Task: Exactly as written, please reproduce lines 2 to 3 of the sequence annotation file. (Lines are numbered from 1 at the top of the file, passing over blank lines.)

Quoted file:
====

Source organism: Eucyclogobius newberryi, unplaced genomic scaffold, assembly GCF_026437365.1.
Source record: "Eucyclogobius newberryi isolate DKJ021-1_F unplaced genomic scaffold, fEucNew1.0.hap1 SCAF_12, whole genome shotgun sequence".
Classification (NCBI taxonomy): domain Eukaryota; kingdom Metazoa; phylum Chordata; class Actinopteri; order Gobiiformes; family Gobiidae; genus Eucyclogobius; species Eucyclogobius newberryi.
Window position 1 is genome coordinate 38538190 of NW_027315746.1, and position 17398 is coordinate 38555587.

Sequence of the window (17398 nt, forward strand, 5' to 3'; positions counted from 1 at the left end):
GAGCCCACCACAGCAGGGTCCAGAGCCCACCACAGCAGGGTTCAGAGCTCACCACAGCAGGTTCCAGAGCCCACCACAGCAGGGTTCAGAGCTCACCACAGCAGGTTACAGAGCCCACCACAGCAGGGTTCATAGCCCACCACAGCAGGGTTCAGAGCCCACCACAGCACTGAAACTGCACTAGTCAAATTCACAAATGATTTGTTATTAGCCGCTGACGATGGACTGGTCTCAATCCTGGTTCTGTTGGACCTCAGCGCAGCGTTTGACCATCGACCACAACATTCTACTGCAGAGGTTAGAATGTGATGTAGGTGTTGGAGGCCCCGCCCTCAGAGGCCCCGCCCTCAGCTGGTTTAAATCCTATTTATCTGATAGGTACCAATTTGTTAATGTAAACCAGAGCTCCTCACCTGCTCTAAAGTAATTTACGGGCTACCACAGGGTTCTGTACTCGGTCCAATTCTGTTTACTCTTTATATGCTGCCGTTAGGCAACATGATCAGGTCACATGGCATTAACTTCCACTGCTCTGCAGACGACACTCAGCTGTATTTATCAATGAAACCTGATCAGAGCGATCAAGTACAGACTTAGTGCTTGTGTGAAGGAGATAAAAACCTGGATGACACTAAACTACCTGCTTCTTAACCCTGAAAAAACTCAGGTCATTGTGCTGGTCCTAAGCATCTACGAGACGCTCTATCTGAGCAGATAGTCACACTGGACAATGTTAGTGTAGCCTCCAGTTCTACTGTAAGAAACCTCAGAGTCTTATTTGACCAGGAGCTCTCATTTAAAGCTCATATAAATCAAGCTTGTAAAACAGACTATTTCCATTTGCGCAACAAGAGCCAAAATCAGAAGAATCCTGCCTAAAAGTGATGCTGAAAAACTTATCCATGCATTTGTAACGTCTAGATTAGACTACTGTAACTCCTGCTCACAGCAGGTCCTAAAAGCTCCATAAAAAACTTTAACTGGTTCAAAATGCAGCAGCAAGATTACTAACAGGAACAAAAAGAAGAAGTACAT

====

Source record: "Eucyclogobius newberryi isolate DKJ021-1_F unplaced genomic scaffold, fEucNew1.0.hap1 SCAF_12, whole genome shotgun sequence".
Classification (NCBI taxonomy): domain Eukaryota; kingdom Metazoa; phylum Chordata; class Actinopteri; order Gobiiformes; family Gobiidae; genus Eucyclogobius; species Eucyclogobius newberryi.